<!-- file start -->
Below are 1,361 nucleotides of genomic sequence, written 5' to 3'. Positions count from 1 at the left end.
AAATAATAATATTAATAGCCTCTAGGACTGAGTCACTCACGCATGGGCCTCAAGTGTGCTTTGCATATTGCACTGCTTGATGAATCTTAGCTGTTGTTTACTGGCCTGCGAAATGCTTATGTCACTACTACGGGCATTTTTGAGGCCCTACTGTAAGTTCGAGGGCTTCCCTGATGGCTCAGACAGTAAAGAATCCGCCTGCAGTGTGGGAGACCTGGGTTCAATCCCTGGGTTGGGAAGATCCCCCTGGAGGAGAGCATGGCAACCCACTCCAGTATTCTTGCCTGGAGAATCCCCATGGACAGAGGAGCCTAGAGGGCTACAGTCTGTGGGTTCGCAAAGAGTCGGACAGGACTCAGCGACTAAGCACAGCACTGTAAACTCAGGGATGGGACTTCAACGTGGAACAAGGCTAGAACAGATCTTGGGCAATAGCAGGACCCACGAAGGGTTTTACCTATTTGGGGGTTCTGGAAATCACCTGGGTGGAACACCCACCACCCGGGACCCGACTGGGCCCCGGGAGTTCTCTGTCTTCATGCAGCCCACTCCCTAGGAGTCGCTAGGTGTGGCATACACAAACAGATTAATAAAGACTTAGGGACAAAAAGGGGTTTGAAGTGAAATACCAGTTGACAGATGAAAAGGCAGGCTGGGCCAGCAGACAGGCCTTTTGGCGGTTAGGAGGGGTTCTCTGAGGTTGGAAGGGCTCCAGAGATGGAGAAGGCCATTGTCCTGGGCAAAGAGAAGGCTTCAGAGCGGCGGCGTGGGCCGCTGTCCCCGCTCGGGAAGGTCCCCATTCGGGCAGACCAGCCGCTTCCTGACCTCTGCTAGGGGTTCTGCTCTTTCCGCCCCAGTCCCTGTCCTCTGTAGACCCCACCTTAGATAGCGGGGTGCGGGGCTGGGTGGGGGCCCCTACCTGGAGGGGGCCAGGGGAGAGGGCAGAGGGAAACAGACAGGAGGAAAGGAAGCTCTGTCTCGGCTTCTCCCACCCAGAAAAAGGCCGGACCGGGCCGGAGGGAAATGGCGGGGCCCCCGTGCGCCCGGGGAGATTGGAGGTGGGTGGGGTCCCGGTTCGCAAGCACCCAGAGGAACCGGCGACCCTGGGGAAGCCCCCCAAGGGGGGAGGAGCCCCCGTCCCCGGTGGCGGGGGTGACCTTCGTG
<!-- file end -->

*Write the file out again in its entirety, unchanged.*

Below are 1,361 nucleotides of genomic sequence, written 5' to 3'. Positions count from 1 at the left end.
AAATAATAATATTAATAGCCTCTAGGACTGAGTCACTCACGCATGGGCCTCAAGTGTGCTTTGCATATTGCACTGCTTGATGAATCTTAGCTGTTGTTTACTGGCCTGCGAAATGCTTATGTCACTACTACGGGCATTTTTGAGGCCCTACTGTAAGTTCGAGGGCTTCCCTGATGGCTCAGACAGTAAAGAATCCGCCTGCAGTGTGGGAGACCTGGGTTCAATCCCTGGGTTGGGAAGATCCCCCTGGAGGAGAGCATGGCAACCCACTCCAGTATTCTTGCCTGGAGAATCCCCATGGACAGAGGAGCCTAGAGGGCTACAGTCTGTGGGTTCGCAAAGAGTCGGACAGGACTCAGCGACTAAGCACAGCACTGTAAACTCAGGGATGGGACTTCAACGTGGAACAAGGCTAGAACAGATCTTGGGCAATAGCAGGACCCACGAAGGGTTTTACCTATTTGGGGGTTCTGGAAATCACCTGGGTGGAACACCCACCACCCGGGACCCGACTGGGCCCCGGGAGTTCTCTGTCTTCATGCAGCCCACTCCCTAGGAGTCGCTAGGTGTGGCATACACAAACAGATTAATAAAGACTTAGGGACAAAAAGGGGTTTGAAGTGAAATACCAGTTGACAGATGAAAAGGCAGGCTGGGCCAGCAGACAGGCCTTTTGGCGGTTAGGAGGGGTTCTCTGAGGTTGGAAGGGCTCCAGAGATGGAGAAGGCCATTGTCCTGGGCAAAGAGAAGGCTTCAGAGCGGCGGCGTGGGCCGCTGTCCCCGCTCGGGAAGGTCCCCATTCGGGCAGACCAGCCGCTTCCTGACCTCTGCTAGGGGTTCTGCTCTTTCCGCCCCAGTCCCTGTCCTCTGTAGACCCCACCTTAGATAGCGGGGTGCGGGGCTGGGTGGGGGCCCCTACCTGGAGGGGGCCAGGGGAGAGGGCAGAGGGAAACAGACAGGAGGAAAGGAAGCTCTGTCTCGGCTTCTCCCACCCAGAAAAAGGCCGGACCGGGCCGGAGGGAAATGGCGGGGCCCCCGTGCGCCCGGGGAGATTGGAGGTGGGTGGGGTCCCGGTTCGCAAGCACCCAGAGGAACCGGCGACCCTGGGGAAGCCCCCCAAGGGGGGAGGAGCCCCCGTCCCCGGTGGCGGGGGTGACCTTCGTG